Biometric technology is everywhere – from smartphones to buildings, onto schools and even airports. So the natural next step for biometrics seems to be banking.
Indeed, with Apple having launched fingerprint biometrics way back in 2015, and facial recognition for payments with the launch of the iPhone X in 2018, banks and card processers aren’t just under pressure to keep pace, but must actually catch up. Let’s look at how the land lies for banking biometrics in 2018.
For banking, biometrics has already arrived
We may not yet fully realise it, but there are already a multitude of ways in which we can bank by biometrics. Barclays customers can instruct Apple’s Siri to make a payment ; Santander customers can use just their voice to make payments, check their balance, explore spending, and report lost cards ; and First Direct customers can already log into their banking app by fingerprint .
Yet while there are many success stories of biometrics in banking, others seem to have fallen flat (despite them being more ambitious). One such example includes Halifax, which trialled electronic wristbands that tracked their customers’ unique heartbeat to verify them at the till . While the tech was proven to work, Halifax later said that they wouldn’t forging ahead with it.
Currently it appears that the most promising upcoming development for biometrics in banking is the use of facial recognition – something that Lloyds is trialling on Windows 10 , while HSBC has already rolled it out for corporate customers in the US, UK and China .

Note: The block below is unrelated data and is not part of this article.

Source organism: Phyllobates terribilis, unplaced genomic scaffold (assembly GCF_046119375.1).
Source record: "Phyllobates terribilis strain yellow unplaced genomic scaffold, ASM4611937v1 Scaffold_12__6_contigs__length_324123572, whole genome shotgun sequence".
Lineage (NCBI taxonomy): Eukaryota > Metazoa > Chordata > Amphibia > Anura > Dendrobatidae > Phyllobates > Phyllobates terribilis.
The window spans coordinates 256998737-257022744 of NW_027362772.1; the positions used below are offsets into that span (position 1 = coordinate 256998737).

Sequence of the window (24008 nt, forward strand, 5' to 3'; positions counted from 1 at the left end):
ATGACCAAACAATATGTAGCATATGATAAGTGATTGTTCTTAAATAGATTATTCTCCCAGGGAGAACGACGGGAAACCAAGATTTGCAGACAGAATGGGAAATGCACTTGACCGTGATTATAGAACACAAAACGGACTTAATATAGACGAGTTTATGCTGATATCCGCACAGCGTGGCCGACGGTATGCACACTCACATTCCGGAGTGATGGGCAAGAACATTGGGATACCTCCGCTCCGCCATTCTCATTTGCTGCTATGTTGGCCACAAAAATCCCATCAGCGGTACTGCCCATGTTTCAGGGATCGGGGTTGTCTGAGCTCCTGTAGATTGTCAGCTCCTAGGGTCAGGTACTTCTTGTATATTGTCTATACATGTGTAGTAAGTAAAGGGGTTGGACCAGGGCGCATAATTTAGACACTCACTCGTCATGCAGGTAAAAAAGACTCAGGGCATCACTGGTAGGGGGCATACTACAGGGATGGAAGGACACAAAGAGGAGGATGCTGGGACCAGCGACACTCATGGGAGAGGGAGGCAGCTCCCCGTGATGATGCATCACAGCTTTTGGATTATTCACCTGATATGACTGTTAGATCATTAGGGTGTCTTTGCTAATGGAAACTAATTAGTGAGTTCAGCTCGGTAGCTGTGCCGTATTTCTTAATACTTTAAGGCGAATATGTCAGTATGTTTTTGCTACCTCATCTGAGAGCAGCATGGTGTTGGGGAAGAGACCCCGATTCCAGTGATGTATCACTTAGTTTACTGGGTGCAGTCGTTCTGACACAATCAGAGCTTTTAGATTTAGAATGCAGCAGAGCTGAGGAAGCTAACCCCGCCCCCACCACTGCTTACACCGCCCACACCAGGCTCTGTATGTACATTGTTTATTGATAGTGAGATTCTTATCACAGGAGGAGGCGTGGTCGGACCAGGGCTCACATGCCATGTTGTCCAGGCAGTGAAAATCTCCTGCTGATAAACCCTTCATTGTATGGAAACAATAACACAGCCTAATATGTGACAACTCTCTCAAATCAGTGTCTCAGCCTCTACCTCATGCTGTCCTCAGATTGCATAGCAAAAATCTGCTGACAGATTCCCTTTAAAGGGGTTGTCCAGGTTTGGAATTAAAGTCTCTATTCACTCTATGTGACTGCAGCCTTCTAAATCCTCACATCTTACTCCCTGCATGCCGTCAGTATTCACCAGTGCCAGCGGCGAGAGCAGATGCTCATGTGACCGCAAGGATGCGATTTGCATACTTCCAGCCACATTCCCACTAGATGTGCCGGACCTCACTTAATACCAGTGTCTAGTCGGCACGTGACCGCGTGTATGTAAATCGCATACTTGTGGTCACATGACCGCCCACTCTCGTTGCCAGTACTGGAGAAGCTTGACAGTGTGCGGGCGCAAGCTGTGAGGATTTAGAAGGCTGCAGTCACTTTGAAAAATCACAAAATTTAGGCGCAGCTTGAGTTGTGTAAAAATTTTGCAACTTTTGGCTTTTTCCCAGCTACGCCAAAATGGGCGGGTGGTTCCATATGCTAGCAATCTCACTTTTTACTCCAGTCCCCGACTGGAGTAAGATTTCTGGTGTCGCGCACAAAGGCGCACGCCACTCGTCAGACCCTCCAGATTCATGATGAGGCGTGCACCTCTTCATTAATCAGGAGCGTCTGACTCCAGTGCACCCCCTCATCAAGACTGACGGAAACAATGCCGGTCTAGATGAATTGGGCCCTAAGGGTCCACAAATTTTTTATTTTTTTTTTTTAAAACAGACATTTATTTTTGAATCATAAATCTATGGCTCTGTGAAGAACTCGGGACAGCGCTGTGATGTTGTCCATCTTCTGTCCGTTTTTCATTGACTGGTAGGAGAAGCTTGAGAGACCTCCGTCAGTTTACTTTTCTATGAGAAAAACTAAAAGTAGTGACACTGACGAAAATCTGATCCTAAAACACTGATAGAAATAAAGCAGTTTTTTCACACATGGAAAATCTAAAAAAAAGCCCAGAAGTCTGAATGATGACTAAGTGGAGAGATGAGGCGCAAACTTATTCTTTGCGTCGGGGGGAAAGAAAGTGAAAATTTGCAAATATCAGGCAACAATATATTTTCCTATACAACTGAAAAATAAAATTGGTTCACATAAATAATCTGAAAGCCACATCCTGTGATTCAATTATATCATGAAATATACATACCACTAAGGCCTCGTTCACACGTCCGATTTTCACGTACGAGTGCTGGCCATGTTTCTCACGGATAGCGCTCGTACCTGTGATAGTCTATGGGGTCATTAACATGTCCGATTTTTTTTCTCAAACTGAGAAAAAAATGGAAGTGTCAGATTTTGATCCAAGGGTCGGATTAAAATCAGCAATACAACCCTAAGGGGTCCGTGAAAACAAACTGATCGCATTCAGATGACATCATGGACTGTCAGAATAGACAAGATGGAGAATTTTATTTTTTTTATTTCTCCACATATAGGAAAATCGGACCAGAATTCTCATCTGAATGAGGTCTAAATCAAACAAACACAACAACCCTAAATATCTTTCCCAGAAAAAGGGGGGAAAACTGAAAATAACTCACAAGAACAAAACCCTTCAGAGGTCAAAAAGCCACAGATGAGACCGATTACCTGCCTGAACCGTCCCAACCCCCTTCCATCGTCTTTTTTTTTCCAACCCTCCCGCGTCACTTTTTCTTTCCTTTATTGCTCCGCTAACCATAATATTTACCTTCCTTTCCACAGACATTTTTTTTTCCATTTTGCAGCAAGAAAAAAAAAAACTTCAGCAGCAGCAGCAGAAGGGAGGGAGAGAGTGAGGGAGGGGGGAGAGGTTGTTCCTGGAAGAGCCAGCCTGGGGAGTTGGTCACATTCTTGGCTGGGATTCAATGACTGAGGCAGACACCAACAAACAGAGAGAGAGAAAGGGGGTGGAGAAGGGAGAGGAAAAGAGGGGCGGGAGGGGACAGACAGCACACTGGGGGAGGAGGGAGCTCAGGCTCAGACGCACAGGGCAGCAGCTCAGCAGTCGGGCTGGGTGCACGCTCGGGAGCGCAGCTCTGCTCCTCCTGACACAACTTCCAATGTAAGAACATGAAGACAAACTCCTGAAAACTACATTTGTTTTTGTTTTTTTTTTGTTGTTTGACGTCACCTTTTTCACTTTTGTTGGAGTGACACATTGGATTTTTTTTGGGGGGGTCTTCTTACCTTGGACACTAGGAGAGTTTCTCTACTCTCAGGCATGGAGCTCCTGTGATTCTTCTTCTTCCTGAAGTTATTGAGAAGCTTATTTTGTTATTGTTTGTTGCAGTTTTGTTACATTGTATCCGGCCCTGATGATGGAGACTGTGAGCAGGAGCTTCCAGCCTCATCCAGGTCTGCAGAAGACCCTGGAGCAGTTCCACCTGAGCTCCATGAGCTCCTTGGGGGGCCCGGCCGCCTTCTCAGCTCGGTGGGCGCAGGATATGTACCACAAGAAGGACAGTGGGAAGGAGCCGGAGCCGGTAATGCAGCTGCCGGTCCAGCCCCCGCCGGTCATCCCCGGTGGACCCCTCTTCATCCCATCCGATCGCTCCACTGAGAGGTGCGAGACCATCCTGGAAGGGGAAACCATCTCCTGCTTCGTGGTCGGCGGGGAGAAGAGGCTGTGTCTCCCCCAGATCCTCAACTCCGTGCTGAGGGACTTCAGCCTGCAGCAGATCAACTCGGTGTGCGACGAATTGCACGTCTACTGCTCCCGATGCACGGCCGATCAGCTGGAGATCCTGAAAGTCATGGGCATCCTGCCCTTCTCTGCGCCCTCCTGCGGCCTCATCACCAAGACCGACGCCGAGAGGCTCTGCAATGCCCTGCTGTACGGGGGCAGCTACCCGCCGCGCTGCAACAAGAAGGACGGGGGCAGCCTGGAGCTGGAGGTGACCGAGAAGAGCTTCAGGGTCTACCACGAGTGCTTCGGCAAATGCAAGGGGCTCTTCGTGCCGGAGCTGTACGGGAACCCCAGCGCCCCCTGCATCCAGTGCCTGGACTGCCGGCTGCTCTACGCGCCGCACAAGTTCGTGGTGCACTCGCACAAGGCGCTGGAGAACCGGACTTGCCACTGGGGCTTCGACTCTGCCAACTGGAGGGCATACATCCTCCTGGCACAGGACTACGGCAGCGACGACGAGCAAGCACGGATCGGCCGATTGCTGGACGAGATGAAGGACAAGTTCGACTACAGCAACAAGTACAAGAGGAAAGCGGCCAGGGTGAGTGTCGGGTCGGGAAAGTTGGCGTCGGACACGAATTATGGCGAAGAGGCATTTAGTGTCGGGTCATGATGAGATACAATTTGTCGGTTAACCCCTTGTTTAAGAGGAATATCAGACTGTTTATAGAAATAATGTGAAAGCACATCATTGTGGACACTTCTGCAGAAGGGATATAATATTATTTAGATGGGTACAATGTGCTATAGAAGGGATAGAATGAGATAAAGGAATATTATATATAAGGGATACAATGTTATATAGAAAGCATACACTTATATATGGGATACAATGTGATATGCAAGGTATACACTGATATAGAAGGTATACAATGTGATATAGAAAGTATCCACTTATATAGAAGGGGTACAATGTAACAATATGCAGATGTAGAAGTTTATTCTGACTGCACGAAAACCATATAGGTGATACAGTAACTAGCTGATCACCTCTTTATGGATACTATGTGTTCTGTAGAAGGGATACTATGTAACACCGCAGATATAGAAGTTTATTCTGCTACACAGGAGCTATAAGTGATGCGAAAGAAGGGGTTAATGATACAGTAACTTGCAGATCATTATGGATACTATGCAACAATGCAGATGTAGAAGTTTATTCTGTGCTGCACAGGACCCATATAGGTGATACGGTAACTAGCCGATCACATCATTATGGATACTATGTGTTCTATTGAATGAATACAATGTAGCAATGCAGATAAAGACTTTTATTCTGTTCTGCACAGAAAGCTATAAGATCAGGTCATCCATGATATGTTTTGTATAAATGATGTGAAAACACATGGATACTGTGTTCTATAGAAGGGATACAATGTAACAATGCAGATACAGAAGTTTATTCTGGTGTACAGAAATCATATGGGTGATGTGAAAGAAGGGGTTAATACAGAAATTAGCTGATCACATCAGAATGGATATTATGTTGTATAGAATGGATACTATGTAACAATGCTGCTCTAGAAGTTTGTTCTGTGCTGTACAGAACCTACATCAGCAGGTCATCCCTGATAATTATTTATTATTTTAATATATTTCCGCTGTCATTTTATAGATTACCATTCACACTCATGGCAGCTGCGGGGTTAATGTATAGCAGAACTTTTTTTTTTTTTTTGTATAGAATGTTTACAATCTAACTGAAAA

Biometrics – Testing, testing
In the rumour mills of the financial world, the topic of card biometrics began making the rounds in 2014, with a select number of media outlets reporting this technology to be launching in the coming year. So why are we still waiting? As it turns out, this date wasn’t so ambitious, as it would have followed a successful trial by Mastercard that completed in Norway in 2013. But it appears that more development and testing was required, as a further trial in South Africa launched in April 2017, following with even more trials in Bulgaria later the same year.
Mastercard’s lifelong rival, Visa, are also busy testing, having partnered up with the national bank of Cyprus in a wide-scale trial involving tens of thousands of biometric cards.
Both card companies expect biometrics to reach us sometime in the coming couple of years.
Here’s what the (not-so-distant) future looks like
For sci-fi fans, the future of card payments looks remarkedly like they have always done; with bank cards of the same shape and size as always, but with the addition of a biometric scanner positioned in the top right-hand corner. For Mastercard, we know that each card will be able to accept as many as four fingerprints (the only minor inconvenience will be a trip to a bank branch in order to register them).
These cards will overcome the spending limit of contactless cards (which is set at £30); and, crucially, they’ll also overcome some of the security holes that PIN and contactless technology left wide open (such as someone peering over your shoulder or going on an under £30 spending spree).
Where next, for biometrics?
As banks and card companies scramble to be the first to launch the next generation of biometric banking, it seems that only one thing is for certain – that, for now at least, there will be a need for an app or card to act as the go-between technology and the till.
When Mastercard and Visa finally launch their flagship biometric cards, it could well be that we see a resurgence for card use over payment apps. Perhaps they may even re-gain some of the ground lost to apps such as Apple, Google and Samsung Pay.